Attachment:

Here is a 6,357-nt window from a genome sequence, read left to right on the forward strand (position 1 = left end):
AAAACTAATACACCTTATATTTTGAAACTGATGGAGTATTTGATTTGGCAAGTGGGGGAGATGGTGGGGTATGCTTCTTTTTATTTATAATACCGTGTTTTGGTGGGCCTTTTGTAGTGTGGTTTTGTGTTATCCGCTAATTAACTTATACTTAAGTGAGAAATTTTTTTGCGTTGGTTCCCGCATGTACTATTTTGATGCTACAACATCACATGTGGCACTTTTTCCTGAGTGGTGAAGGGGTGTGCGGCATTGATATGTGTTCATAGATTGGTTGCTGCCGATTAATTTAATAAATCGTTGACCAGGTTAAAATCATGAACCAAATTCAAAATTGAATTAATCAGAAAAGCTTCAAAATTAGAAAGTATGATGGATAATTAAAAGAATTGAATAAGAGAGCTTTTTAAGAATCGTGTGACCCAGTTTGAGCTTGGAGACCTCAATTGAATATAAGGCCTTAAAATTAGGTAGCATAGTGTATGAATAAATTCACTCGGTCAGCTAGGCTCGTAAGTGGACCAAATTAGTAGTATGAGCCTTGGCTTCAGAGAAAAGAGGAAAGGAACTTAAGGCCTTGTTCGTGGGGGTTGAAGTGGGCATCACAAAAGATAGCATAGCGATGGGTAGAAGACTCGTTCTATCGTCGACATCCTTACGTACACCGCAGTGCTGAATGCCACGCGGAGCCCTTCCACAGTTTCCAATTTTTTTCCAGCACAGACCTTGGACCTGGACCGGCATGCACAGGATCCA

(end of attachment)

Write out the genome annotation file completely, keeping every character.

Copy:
Here is a 6,357-nt window from a genome sequence, read left to right on the forward strand (position 1 = left end):
AAAACTAATACACCTTATATTTTGAAACTGATGGAGTATTTGATTTGGCAAGTGGGGGAGATGGTGGGGTATGCTTCTTTTTATTTATAATACCGTGTTTTGGTGGGCCTTTTGTAGTGTGGTTTTGTGTTATCCGCTAATTAACTTATACTTAAGTGAGAAATTTTTTTGCGTTGGTTCCCGCATGTACTATTTTGATGCTACAACATCACATGTGGCACTTTTTCCTGAGTGGTGAAGGGGTGTGCGGCATTGATATGTGTTCATAGATTGGTTGCTGCCGATTAATTTAATAAATCGTTGACCAGGTTAAAATCATGAACCAAATTCAAAATTGAATTAATCAGAAAAGCTTCAAAATTAGAAAGTATGATGGATAATTAAAAGAATTGAATAAGAGAGCTTTTTAAGAATCGTGTGACCCAGTTTGAGCTTGGAGACCTCAATTGAATATAAGGCCTTAAAATTAGGTAGCATAGTGTATGAATAAATTCACTCGGTCAGCTAGGCTCGTAAGTGGACCAAATTAGTAGTATGAGCCTTGGCTTCAGAGAAAAGAGGAAAGGAACTTAAGGCCTTGTTCGTGGGGGTTGAAGTGGGCATCACAAAAGATAGCATAGCGATGGGTAGAAGACTCGTTCTATCGTCGACATCCTTACGTACACCGCAGTGCTGAATGCCACGCGGAGCCCTTCCACAGTTTCCAATTTTTTTCCAGCACAGACCTTGGACCTGGACCGGCATGCACAGGATCCA